More ranchers yak it up in today's tough cattle climate

Tad Puckett always wanted to be a rancher. But the challenging economics of the cattle industry kept that dream on hold. "I was a business major, and I couldn't see any profit in cattle," he says.

Then, three years ago, the solution came: Rather than raising cattle, Mr. Puckett decided to breed yaks - the shaggy-coated bovines native to Tibet, Mongolia, and China, which produce a low-fat, flavorful meat.

The financial rewards followed almost immediately. "I can feed four yaks for what it costs to feed one cow. And a yak is five times as valuable as a cow," he says. "That's how you make a profit."

Mr. Puckett represents a new "breed" of rancher who isn't content to merely survive raising livestock, but aims to prosper. At a time when beef producers are struggling with years of accumulated debt or abandoning family ranches to seek more reliable means of support, a growing wave of ranchers are choosing to diversify with niche markets - ranging from organic beef to exotic livestock. Yak breeding is the latest incarnation of the trend, and is being touted as a potential solution to the economic hardships of raising beef cattle.

These days, a cow goes to market for roughly $600 - about the same as what it cost the rancher to produce it. A yak, on the other hand, sells for $3,000 to $4,000.

"If you're going to ranch, you might as well make money," says Puckett, who today has a herd of 120 yaks on his 700-acre ranch near Gunnison, Colo. As a first-generation rancher, Puckett has a deep reverence for the history of ranching, but is not bound by its traditions.

"Most ranchers raise cattle because their fathers did it and their grandfathers did it. It's the tradition," he says. "But with exotics, it pays to ranch. It pays real well."

Puckett, who crossbreeds his yaks with cattle to produce a lean, beef-like meat, is one of fewer than 100 yak breeders in North America. Like other ranchers who have taken to yaks, he believes this niche market will grow to rival the now-thriving bison industry. And unlike bison - which are large, aggressive, and require seven-foot fencing - yaks are smaller, relatively docile, and can be raised on standard cattle operations, without modifications.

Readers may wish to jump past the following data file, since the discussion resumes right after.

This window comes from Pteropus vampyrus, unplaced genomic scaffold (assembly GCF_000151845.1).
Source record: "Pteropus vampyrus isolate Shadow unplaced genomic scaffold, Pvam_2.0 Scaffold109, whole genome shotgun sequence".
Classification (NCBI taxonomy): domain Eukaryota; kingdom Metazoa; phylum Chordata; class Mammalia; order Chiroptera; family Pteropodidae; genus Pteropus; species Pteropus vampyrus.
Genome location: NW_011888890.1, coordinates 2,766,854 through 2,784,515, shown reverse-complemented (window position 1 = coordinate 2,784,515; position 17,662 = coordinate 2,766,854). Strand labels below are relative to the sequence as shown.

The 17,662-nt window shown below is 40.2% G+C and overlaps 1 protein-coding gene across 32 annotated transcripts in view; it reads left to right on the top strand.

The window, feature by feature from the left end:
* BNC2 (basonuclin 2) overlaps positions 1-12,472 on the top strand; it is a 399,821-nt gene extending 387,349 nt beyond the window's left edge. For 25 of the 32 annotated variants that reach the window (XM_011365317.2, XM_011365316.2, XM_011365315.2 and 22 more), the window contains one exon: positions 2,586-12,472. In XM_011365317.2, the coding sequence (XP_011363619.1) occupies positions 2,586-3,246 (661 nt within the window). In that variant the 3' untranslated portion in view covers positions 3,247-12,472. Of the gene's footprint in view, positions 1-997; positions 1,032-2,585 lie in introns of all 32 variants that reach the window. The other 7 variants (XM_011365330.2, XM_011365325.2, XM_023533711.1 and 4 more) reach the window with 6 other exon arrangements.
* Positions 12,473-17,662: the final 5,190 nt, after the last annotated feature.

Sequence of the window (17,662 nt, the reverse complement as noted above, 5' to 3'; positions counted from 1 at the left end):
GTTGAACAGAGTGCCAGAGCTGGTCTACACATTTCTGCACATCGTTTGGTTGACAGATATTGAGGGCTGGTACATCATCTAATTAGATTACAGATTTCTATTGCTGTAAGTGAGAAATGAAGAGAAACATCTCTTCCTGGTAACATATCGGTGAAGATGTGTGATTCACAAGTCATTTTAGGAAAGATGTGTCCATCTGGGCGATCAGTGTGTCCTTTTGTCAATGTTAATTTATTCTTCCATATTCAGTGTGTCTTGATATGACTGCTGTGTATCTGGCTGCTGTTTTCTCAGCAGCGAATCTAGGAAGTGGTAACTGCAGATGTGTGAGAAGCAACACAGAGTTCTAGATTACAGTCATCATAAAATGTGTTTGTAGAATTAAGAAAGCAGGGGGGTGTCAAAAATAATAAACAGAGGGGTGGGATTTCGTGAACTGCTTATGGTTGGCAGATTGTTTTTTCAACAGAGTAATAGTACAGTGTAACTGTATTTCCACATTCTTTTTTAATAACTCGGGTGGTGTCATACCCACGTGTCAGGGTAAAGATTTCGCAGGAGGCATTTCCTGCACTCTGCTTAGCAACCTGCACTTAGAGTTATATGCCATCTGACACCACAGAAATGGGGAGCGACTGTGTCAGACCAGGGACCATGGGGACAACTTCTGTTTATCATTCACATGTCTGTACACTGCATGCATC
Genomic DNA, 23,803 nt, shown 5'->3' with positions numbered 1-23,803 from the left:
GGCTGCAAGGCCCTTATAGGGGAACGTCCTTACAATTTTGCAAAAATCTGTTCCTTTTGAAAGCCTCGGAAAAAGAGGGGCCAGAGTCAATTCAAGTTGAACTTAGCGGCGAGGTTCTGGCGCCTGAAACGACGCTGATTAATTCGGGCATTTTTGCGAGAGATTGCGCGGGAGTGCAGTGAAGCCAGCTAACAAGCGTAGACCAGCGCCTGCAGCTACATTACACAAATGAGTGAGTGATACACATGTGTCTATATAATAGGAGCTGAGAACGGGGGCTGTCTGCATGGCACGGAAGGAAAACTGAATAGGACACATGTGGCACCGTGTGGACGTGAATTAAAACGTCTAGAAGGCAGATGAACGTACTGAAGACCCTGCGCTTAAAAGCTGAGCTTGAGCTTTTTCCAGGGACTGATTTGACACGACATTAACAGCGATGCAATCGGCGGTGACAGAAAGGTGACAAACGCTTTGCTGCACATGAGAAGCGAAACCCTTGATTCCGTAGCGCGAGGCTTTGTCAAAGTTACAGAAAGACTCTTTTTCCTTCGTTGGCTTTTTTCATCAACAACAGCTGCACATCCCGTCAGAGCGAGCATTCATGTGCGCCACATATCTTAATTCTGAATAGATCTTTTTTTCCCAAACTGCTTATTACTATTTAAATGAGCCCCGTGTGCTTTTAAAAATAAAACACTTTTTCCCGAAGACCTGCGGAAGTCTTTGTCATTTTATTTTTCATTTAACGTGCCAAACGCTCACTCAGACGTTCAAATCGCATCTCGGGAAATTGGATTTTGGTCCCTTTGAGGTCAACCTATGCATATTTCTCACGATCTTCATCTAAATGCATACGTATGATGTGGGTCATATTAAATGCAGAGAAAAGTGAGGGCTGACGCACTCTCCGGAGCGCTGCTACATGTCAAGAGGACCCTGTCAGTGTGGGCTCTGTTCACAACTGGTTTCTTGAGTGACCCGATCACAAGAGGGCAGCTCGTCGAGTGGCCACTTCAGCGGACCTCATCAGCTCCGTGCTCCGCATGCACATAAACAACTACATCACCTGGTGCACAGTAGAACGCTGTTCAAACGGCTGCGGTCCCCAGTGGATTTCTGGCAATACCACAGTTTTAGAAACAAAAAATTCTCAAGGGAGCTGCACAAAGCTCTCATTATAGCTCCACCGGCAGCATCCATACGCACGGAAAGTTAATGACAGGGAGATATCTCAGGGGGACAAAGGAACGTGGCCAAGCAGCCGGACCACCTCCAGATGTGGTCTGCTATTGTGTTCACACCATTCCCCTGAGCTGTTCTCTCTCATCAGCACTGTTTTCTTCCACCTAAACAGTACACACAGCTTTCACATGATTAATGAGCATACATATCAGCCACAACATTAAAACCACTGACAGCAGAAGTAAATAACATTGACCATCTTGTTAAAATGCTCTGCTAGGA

Yak ranching also has powerful advantages over cattle ranching in high-altitude and cold-climate regions of the West, proponents say. Domesticated in Tibet 4,000 years ago, yaks adapted to living at altitudes as high as 20,000 feet, and can withstand sub-arctic weather that would kill domestic cattle. Yaks thrive in such conditions, Puckett says.

That's an important consideration here in Gunnison, where wintertime temperatures frequently drop to 30 degrees below zero - making it the coldest spot in the nation many days. Puckett's 100-year-old homestead sits alongside the Continental Divide at an elevation of 8,500 feet. This morning, the mercury has yet to rise above minus 6 degrees; yet the yaks, with their woolly coats flecked with snow, seem perfectly content.

Yaks also do well on marginal grazing land and don't require costly grain or alfalfa hay. And Puckett never administers any antibiotics, hormones, or medications to his yaks.

Although yaks are not well-suited to the Southwest - with its extreme summer heat - their natural hardiness makes them an ideal choice for ranchers in the High Plains region, says Lawrence Richards, a Polson, Mont., rancher and founder of the International Yak Association.

Last year, nearly a half million cattle died in blizzards in the Dakotas and Wyoming; now some of these ranchers are buying yaks, says Mr. Richards. Cattle ranchers can get into the yak-breeding business with little investment, he says: For the price of a yak bull, they can begin cross-breeding to their heifers.

The half-yak offspring is technically considered a yak, and its ground meat sells for about $3 a pound, with steaks selling for $5 to $8 a pound. A live half-yak commands about $1,200 - twice the value of a live cow.

"With one cross, the cattle rancher can get into the lean market. Cross-bred yak is only 5 percent fat. It's 95 percent lean meat," says Richards. Yet with only half the calories of beef, it still tastes rich and juicy.

Most in the emerging yak business sell to local restaurants, as well as to specialty meat distributors. It's uncertain whether yak burgers will appear in supermarket meat cases anytime soon. Some question how much appetite mainstream America really has for exotic meats - especially when they carry such a high price tag.

"There are niche markets out there, but the product is more expensive," says Tom Compton, vice president of the Colorado Cattlemen's Association, who raises cattle near Durango, Colo. "As much as I've tried to find it, there's not an easy, fast way to make money."

Puckett, for one, is undeterred by skeptics. Here in the heart of cattle country, he manages to supply yak meat to two local restaurants and a host of area residents. In fact, he predicts it's only a matter of time until yak burgers are on American dinner tables everywhere. "Once people try it, they're hooked."

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